Between 2005 and 2007, the Army began replacing the DCU with the new Army Combat Uniform (ACU), which features a pattern known as the Universal Camouflage Pattern. The ACU is a neutral colored and patterned type of clothing that's designed to work well in all types of combat settings, including desert, woodland, and urban situations. If a combat situation arises in a snowy area, an all-white military jacket and bdu pant are chosen. The Extended Cold Weather Clothing System (ECWCS) is another option for military personnel.
The woodland M65 military jacket that can be found in military surplus stores is made from a polyester/cotton blend and is designed to be water resistant, although not water repellent. The M65 jacket features a nylon zipper with a storm flap, inside buttons that can be used to attach a quilted liner, a pull-out hood and a drawstring waist, and four large pockets with snaps. Bdu pants in woodland camouflage are also manufactured in a polyester/cotton twill blend, and has six pockets, four with button flaps. This camo trouser is double reinforced in the knee and the seat, and features felled inseam, outseam and seat seam. It also includes adjustable waist tabs.
Today, the military camouflage-patterned type of outerwear is particularly popular with hunters and other outdoorsmen. There are several types of outfits hunters can choose from that are either military surplus equipment or manufactured to closely mimic military-issued clothing. Some the camouflage patterns include a forest pattern, which focuses on deeper shades of greens and browns, with leaf and twig features incorporated in the pattern. Grass camouflage patterns resemble the greens and tans of grasslands, and take into account the shadowy movements of the grasses. Desert camouflage closely resembles the DCU, as well as the current ACU that is basic light tan fabric with darker tan splotches which blend well in desert and arid climates.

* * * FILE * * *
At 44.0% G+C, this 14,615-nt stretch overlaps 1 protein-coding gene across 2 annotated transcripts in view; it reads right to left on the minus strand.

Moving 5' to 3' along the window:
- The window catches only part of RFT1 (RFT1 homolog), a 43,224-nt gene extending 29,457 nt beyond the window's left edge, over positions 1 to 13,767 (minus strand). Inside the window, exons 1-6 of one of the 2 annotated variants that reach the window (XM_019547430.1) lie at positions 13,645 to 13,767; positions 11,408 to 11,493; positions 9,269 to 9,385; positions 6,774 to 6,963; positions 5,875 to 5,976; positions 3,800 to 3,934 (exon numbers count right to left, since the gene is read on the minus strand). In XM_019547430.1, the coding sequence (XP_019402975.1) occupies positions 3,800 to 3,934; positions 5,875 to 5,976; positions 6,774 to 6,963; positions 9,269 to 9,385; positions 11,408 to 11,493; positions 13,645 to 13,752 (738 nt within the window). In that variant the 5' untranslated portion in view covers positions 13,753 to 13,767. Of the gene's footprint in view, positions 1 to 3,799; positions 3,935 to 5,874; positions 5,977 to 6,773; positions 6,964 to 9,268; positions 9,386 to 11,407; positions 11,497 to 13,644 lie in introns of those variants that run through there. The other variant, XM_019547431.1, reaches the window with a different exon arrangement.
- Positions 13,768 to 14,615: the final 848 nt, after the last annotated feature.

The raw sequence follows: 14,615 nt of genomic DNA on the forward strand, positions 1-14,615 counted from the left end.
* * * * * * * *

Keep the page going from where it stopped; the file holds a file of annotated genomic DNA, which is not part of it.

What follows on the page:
Most hunters and outdoorsmen, however, greatly prefer MultiCam camouflage, which blends well into all kinds of wooded environments. The MultiCam pattern allows the person wearing it to hide in a number of different environments, including desert and woodlands. MultiCam also performs well in different seasons and at different elevations, and in varying light conditions. The MultiCam pattern is beneficial as camouflage because its colors help hide a person’s shape and girth, allowing him to blend easily into his chosen background. The MultiCam woodland pattern combines seven colors, including brown, tan, dark green, lime green, and even a light pinkish shade. It’s a superb type of camouflage available to civilians, even while the military continues to use the pattern in uniforms for active duty personnel.